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Dozens Perish without Receiving a Penny

Byline: By Gayle Tomlinson Evening Chronicle (Newcastle, England), February 24, 2005

At least 100 North East asbestos victims have died while waiting for American bosses to end a four-year compensation wrangle.

Figures today reveal the scale of the death toll from mesothelioma as the long-running financial dispute surrounding Federal Mogul continues to drag on.

The victims ( many of whom worked at the former Washington Chemical Company and Newalls Insulation in Washington ( died in agony without a penny being paid out for their illnesses.

More could die before Turner and Newalls' parent company finally settles an argument over how much it needs to pay to former workers in the UK.

Federal Mogul owns Turner and Newall and went into administration in 2001. The process froze any compensation claims by those suffering from asbestos-related diseases.

Turner and Newall in Washington made asbestos while Newalls Insulation hired contractors to put asbestos in to ships and premises.

Lawyers, administrators and creditors are working to set up a trust that will ensure pensions are paid and part of the compensation is received.

But talks are at a standstill with Federal Mogul failing to agree on the amount needed to cover claims.

The firm has lined up pay offs to its British workforce of just a fifth of what they are paying their American counterparts.

The talks have dragged on since October 2001. Now more than 1,220 UK claims are held against the firm.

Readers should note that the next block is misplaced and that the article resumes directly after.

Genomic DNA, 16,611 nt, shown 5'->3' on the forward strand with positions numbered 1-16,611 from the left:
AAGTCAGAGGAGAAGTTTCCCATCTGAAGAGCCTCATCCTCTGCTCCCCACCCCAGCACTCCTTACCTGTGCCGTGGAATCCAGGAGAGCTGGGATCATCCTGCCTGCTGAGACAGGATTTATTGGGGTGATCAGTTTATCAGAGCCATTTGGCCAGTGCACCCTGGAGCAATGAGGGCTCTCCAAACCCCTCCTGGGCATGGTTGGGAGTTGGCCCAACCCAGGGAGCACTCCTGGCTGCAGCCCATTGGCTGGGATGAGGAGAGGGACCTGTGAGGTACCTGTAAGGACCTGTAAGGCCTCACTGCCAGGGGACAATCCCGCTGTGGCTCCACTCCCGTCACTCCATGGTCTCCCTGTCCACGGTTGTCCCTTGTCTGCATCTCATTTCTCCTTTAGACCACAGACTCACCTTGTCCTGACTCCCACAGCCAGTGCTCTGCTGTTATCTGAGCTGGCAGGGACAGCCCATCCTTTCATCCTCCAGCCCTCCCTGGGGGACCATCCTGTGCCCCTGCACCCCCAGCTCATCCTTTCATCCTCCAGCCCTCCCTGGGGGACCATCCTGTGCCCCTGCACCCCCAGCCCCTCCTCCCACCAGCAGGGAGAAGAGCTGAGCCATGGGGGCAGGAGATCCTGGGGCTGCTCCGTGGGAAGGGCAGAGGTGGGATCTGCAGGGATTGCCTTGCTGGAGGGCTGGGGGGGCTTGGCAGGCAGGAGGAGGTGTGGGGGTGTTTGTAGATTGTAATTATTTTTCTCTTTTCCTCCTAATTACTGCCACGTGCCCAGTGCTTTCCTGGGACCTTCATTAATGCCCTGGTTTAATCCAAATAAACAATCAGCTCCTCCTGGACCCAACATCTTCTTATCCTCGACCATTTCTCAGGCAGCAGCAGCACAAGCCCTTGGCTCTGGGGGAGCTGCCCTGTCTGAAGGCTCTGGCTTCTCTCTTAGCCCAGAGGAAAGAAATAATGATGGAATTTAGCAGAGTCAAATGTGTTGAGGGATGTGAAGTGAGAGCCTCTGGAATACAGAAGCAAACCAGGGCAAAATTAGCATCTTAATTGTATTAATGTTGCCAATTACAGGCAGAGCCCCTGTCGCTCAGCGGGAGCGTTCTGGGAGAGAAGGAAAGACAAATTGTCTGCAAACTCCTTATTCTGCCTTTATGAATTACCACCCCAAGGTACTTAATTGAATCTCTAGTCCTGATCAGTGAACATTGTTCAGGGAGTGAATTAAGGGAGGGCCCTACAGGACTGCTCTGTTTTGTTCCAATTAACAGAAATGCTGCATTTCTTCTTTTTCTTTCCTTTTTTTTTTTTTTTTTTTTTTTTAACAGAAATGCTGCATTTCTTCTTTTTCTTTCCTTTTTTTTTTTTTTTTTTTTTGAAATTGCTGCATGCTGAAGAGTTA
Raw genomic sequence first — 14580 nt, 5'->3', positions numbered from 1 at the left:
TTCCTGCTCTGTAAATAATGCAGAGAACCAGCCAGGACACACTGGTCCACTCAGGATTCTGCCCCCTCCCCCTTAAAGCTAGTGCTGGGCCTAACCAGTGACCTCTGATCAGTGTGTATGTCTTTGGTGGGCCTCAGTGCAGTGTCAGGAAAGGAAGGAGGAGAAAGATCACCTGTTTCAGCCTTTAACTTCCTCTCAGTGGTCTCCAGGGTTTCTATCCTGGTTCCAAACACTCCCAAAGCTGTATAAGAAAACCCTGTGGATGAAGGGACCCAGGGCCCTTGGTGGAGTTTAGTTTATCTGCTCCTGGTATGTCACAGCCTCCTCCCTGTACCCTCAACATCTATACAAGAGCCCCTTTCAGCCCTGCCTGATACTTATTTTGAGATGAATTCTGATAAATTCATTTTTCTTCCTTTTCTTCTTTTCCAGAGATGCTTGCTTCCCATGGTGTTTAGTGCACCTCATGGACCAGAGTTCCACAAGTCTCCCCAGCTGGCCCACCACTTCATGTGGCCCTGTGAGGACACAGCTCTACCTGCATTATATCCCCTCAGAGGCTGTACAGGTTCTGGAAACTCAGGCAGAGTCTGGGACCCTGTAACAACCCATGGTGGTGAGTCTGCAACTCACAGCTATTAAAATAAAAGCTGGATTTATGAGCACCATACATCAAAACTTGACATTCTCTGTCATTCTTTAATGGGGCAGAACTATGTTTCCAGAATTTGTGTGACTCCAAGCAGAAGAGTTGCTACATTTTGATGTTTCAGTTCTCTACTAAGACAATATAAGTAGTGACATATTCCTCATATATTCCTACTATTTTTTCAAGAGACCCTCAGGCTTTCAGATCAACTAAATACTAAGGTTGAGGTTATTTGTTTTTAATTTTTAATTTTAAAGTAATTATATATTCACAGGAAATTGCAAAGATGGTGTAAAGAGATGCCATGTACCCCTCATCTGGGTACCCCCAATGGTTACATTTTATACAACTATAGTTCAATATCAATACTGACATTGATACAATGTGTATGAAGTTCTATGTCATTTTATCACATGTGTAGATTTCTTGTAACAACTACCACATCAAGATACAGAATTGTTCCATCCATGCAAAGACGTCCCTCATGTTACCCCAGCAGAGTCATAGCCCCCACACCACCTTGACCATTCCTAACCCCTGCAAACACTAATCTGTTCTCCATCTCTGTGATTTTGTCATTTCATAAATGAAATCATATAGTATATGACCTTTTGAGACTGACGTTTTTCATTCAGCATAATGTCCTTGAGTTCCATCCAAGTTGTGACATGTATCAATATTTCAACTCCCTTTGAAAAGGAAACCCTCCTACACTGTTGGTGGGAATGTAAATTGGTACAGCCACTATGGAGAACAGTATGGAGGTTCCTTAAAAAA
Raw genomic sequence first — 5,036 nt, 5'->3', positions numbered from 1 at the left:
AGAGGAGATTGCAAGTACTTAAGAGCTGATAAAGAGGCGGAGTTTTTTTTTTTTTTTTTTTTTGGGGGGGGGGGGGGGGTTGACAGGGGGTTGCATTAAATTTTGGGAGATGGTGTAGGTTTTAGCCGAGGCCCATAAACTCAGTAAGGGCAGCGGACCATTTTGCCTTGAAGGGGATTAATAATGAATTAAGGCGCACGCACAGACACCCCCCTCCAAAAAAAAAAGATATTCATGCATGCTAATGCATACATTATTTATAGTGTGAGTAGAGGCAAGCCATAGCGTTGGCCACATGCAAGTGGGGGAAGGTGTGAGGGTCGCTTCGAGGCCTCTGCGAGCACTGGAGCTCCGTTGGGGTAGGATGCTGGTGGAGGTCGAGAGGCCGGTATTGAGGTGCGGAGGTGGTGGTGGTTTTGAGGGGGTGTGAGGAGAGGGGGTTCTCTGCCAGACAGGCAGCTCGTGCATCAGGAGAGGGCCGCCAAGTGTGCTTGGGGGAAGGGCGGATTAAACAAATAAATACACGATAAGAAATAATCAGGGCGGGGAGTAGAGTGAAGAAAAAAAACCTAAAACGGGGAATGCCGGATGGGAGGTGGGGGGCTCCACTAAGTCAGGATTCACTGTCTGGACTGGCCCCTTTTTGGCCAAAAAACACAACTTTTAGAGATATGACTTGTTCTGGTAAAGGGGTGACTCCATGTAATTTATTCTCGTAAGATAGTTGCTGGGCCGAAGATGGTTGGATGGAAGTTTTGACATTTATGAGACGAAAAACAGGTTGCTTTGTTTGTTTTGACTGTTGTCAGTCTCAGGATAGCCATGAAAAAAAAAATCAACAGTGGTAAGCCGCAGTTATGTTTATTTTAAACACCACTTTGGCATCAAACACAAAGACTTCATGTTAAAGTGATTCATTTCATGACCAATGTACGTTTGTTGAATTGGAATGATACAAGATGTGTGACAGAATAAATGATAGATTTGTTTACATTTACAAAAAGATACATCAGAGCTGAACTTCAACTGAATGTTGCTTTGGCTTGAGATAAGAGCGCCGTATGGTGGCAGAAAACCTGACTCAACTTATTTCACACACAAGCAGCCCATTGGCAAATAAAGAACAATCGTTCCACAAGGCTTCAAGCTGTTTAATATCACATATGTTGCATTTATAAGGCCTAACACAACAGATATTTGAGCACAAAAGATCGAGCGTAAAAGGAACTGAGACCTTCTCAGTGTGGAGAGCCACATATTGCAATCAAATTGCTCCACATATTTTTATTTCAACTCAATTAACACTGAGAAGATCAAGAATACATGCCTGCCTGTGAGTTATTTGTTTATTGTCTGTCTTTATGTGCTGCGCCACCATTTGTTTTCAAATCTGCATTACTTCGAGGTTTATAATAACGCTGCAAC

More than half of these were brought since the company went into administration.

It is believed an estimated 300 people across the UK have died since the firm froze compensation claims.

Figures from the Turner and Newall UK Creditors Committee show one in three claims are from people living in the North East.

While a third of the claims are believed to be brought from people suffering from mesothelioma.

The lifespan for people with the lung cancer is between 12 and 18 months.

Of the claims against Federal Mogul, 330 are from family members who have developed asbestos-related diseases from the work clothes of relatives for Turner & Newall.

Some of these have also developed asbestos-related illnesses because they lived near the factories.

Ian McFall, of Thompsons Solicitors, said: "It is shocking that so many people have died while waiting for compensation payments."

In a statement, Federal-Mogul has listed subsidiary companies where workers may be due for payouts, including Washington Chemicals.

The statement said: "The plan proposes the creation of a trust to pay asbestos personal injury claims."